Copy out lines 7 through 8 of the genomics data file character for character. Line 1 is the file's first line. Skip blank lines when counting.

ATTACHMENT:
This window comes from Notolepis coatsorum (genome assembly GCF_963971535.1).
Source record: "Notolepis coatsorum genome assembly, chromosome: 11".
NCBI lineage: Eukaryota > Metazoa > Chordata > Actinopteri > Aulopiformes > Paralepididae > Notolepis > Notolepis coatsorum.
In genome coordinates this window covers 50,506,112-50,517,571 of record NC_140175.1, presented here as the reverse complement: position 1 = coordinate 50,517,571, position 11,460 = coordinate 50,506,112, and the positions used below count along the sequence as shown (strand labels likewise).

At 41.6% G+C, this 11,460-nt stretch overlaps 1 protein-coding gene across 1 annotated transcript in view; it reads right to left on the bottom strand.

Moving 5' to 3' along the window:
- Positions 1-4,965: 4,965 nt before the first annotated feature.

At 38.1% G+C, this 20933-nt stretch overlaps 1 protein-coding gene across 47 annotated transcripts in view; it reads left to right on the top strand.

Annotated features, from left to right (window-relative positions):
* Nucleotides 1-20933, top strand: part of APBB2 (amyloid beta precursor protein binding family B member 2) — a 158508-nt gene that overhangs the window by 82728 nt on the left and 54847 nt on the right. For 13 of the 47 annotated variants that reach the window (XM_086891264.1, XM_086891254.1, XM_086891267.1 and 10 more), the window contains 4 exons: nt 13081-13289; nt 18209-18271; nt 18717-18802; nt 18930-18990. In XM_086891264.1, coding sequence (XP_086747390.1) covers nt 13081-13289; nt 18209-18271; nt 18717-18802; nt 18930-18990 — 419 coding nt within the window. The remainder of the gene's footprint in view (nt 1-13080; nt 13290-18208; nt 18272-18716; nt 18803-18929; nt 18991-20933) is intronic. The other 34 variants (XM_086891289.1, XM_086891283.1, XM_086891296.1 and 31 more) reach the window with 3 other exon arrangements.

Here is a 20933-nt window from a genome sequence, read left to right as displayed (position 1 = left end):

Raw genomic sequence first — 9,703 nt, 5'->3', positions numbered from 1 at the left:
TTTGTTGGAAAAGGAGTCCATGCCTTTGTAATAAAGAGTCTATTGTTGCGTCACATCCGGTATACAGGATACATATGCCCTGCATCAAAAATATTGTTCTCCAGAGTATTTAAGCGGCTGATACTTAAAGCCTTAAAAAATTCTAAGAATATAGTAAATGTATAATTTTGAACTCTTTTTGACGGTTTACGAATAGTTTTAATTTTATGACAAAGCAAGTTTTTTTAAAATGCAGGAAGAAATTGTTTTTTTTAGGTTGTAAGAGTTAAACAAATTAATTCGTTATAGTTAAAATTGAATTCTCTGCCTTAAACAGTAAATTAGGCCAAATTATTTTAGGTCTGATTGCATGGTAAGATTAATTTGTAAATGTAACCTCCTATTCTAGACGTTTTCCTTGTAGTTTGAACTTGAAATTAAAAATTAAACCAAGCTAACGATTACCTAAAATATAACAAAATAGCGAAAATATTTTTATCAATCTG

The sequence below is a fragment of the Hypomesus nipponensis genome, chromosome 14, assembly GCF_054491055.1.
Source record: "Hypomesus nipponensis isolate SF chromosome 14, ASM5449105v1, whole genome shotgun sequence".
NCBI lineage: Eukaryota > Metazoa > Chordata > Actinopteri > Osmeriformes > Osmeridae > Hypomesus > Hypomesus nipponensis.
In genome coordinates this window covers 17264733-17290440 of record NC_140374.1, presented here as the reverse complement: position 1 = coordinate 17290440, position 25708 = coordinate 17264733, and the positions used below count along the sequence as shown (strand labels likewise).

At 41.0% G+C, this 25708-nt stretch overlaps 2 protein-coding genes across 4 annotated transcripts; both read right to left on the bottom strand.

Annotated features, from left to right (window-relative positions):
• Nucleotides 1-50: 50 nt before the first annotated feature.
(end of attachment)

- Positions 1-4,965: 4,965 nt before the first annotated feature.

At 38.1% G+C, this 20933-nt stretch overlaps 1 protein-coding gene across 47 annotated transcripts in view; it reads left to right on the top strand.